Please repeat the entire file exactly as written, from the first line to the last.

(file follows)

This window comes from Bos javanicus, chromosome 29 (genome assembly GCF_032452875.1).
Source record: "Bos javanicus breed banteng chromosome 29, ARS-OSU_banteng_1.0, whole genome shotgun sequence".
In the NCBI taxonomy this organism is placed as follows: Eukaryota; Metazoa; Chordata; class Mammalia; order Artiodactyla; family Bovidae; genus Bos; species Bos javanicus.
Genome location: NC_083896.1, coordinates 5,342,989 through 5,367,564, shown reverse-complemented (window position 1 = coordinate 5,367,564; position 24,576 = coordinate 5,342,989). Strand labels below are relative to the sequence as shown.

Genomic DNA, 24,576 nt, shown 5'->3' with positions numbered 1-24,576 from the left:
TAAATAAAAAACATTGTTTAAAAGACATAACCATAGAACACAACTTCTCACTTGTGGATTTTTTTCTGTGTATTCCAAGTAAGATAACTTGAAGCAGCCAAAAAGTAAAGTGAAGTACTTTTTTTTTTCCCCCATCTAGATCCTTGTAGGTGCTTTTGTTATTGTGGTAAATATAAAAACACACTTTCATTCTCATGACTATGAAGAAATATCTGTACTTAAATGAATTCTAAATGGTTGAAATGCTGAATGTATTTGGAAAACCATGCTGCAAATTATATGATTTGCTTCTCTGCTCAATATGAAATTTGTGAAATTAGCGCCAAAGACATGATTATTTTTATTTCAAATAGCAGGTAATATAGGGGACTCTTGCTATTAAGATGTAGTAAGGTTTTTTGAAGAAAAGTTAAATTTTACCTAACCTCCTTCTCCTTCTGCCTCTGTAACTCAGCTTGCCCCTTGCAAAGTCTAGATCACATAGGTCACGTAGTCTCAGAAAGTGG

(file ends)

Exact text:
This window comes from Bos javanicus, chromosome 29 (genome assembly GCF_032452875.1).
Source record: "Bos javanicus breed banteng chromosome 29, ARS-OSU_banteng_1.0, whole genome shotgun sequence".
In the NCBI taxonomy this organism is placed as follows: Eukaryota; Metazoa; Chordata; class Mammalia; order Artiodactyla; family Bovidae; genus Bos; species Bos javanicus.
Genome location: NC_083896.1, coordinates 5,342,989 through 5,367,564, shown reverse-complemented (window position 1 = coordinate 5,367,564; position 24,576 = coordinate 5,342,989). Strand labels below are relative to the sequence as shown.

Genomic DNA, 24,576 nt, shown 5'->3' with positions numbered 1-24,576 from the left:
TAAATAAAAAACATTGTTTAAAAGACATAACCATAGAACACAACTTCTCACTTGTGGATTTTTTTCTGTGTATTCCAAGTAAGATAACTTGAAGCAGCCAAAAAGTAAAGTGAAGTACTTTTTTTTTTCCCCCATCTAGATCCTTGTAGGTGCTTTTGTTATTGTGGTAAATATAAAAACACACTTTCATTCTCATGACTATGAAGAAATATCTGTACTTAAATGAATTCTAAATGGTTGAAATGCTGAATGTATTTGGAAAACCATGCTGCAAATTATATGATTTGCTTCTCTGCTCAATATGAAATTTGTGAAATTAGCGCCAAAGACATGATTATTTTTATTTCAAATAGCAGGTAATATAGGGGACTCTTGCTATTAAGATGTAGTAAGGTTTTTTGAAGAAAAGTTAAATTTTACCTAACCTCCTTCTCCTTCTGCCTCTGTAACTCAGCTTGCCCCTTGCAAAGTCTAGATCACATAGGTCACGTAGTCTCAGAAAGTGG